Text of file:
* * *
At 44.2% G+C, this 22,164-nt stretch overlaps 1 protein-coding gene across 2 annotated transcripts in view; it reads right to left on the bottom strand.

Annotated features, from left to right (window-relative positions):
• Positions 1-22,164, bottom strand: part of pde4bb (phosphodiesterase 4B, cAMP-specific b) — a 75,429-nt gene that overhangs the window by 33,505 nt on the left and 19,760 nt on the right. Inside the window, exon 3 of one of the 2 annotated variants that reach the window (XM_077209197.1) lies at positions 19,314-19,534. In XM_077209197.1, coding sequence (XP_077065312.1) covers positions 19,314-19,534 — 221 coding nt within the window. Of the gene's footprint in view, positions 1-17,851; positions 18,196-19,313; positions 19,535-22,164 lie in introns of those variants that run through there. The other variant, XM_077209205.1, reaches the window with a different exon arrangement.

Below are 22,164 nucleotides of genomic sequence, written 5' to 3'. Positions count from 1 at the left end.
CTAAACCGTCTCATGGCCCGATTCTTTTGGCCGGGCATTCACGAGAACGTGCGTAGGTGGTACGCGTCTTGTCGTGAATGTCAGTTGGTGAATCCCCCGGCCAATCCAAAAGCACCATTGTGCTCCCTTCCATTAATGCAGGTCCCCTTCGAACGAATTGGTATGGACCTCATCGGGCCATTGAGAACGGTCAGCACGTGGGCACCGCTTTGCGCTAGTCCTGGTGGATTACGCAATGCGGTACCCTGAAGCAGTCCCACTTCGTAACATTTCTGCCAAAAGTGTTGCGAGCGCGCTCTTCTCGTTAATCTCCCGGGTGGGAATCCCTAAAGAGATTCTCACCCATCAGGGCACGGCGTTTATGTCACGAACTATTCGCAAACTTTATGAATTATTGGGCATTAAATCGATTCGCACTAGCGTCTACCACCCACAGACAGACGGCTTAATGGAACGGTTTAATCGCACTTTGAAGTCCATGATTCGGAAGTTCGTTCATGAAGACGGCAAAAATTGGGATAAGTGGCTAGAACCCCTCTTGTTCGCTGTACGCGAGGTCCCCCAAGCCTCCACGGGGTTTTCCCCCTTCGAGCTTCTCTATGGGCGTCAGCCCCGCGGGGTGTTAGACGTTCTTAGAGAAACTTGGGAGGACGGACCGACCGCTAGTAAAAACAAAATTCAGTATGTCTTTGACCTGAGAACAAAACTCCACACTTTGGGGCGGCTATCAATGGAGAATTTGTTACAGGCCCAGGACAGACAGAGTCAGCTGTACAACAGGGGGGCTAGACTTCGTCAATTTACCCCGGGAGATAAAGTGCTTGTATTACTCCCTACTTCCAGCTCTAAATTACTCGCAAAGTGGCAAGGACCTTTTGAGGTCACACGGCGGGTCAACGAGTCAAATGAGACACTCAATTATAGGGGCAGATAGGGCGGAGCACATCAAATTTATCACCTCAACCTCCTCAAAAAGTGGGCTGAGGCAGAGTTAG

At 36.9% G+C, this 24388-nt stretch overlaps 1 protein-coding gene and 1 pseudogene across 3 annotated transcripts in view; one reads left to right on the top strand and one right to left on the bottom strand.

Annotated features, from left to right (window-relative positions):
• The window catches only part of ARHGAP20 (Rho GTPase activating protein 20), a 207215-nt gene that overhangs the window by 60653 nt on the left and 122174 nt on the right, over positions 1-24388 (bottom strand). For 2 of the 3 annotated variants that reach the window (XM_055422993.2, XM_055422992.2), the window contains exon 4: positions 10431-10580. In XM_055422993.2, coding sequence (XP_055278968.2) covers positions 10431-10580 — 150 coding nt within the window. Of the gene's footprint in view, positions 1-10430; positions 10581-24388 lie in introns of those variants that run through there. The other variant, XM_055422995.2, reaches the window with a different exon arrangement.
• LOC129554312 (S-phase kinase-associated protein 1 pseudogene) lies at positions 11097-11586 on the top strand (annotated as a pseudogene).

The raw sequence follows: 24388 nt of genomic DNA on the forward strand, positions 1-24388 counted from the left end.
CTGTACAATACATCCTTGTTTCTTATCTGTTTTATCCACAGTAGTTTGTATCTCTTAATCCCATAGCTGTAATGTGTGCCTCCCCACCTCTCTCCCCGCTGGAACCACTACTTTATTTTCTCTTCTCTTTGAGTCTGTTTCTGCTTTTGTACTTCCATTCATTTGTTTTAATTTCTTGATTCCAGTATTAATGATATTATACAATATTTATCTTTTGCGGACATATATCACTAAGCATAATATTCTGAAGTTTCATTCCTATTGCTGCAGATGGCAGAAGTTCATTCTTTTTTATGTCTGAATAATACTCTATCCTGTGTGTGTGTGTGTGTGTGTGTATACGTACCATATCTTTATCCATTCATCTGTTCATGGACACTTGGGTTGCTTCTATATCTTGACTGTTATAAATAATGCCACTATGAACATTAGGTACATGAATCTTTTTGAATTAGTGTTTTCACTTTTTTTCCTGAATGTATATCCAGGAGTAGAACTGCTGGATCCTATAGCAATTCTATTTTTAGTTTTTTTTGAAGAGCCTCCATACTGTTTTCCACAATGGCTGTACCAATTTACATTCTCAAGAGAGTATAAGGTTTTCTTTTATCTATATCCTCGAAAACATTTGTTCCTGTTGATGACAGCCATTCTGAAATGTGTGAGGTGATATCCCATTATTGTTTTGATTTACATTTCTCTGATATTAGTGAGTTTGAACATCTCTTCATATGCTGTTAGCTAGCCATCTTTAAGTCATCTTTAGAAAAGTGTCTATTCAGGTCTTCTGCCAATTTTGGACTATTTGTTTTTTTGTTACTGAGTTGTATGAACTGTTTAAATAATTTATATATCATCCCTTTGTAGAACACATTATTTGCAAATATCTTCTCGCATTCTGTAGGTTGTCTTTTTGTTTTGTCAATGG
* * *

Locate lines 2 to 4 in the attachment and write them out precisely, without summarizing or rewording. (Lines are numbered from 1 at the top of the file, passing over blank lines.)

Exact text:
Annotated features, from left to right (window-relative positions):
• Positions 1-22,164, bottom strand: part of pde4bb (phosphodiesterase 4B, cAMP-specific b) — a 75,429-nt gene that overhangs the window by 33,505 nt on the left and 19,760 nt on the right. Inside the window, exon 3 of one of the 2 annotated variants that reach the window (XM_077209197.1) lies at positions 19,314-19,534. In XM_077209197.1, coding sequence (XP_077065312.1) covers positions 19,314-19,534 — 221 coding nt within the window. Of the gene's footprint in view, positions 1-17,851; positions 18,196-19,313; positions 19,535-22,164 lie in introns of those variants that run through there. The other variant, XM_077209205.1, reaches the window with a different exon arrangement.

Below are 22,164 nucleotides of genomic sequence, written 5' to 3'. Positions count from 1 at the left end.